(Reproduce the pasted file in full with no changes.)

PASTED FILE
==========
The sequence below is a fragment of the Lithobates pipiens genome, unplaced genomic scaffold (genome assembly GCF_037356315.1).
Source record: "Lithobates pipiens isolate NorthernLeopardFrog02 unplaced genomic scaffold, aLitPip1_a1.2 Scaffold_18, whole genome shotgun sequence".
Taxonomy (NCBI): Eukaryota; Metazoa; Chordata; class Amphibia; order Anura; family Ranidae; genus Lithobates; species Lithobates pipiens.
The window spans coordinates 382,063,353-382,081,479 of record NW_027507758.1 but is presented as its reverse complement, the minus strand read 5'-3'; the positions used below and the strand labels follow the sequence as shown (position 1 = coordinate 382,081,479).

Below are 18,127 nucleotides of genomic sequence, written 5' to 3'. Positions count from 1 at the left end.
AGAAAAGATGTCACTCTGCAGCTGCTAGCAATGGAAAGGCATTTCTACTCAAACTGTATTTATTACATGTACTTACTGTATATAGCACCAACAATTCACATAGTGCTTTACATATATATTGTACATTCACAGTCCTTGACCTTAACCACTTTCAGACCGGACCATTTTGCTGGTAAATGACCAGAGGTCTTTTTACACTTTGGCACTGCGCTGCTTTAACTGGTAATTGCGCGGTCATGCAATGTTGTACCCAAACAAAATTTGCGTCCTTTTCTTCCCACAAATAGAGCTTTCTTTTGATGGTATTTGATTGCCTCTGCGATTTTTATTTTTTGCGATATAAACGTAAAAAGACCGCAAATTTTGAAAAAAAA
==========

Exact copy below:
The sequence below is a fragment of the Lithobates pipiens genome, unplaced genomic scaffold (genome assembly GCF_037356315.1).
Source record: "Lithobates pipiens isolate NorthernLeopardFrog02 unplaced genomic scaffold, aLitPip1_a1.2 Scaffold_18, whole genome shotgun sequence".
Taxonomy (NCBI): Eukaryota; Metazoa; Chordata; class Amphibia; order Anura; family Ranidae; genus Lithobates; species Lithobates pipiens.
The window spans coordinates 382,063,353-382,081,479 of record NW_027507758.1 but is presented as its reverse complement, the minus strand read 5'-3'; the positions used below and the strand labels follow the sequence as shown (position 1 = coordinate 382,081,479).

Below are 18,127 nucleotides of genomic sequence, written 5' to 3'. Positions count from 1 at the left end.
AGAAAAGATGTCACTCTGCAGCTGCTAGCAATGGAAAGGCATTTCTACTCAAACTGTATTTATTACATGTACTTACTGTATATAGCACCAACAATTCACATAGTGCTTTACATATATATTGTACATTCACAGTCCTTGACCTTAACCACTTTCAGACCGGACCATTTTGCTGGTAAATGACCAGAGGTCTTTTTACACTTTGGCACTGCGCTGCTTTAACTGGTAATTGCGCGGTCATGCAATGTTGTACCCAAACAAAATTTGCGTCCTTTTCTTCCCACAAATAGAGCTTTCTTTTGATGGTATTTGATTGCCTCTGCGATTTTTATTTTTTGCGATATAAACGTAAAAAGACCGCAAATTTTGAAAAAAAA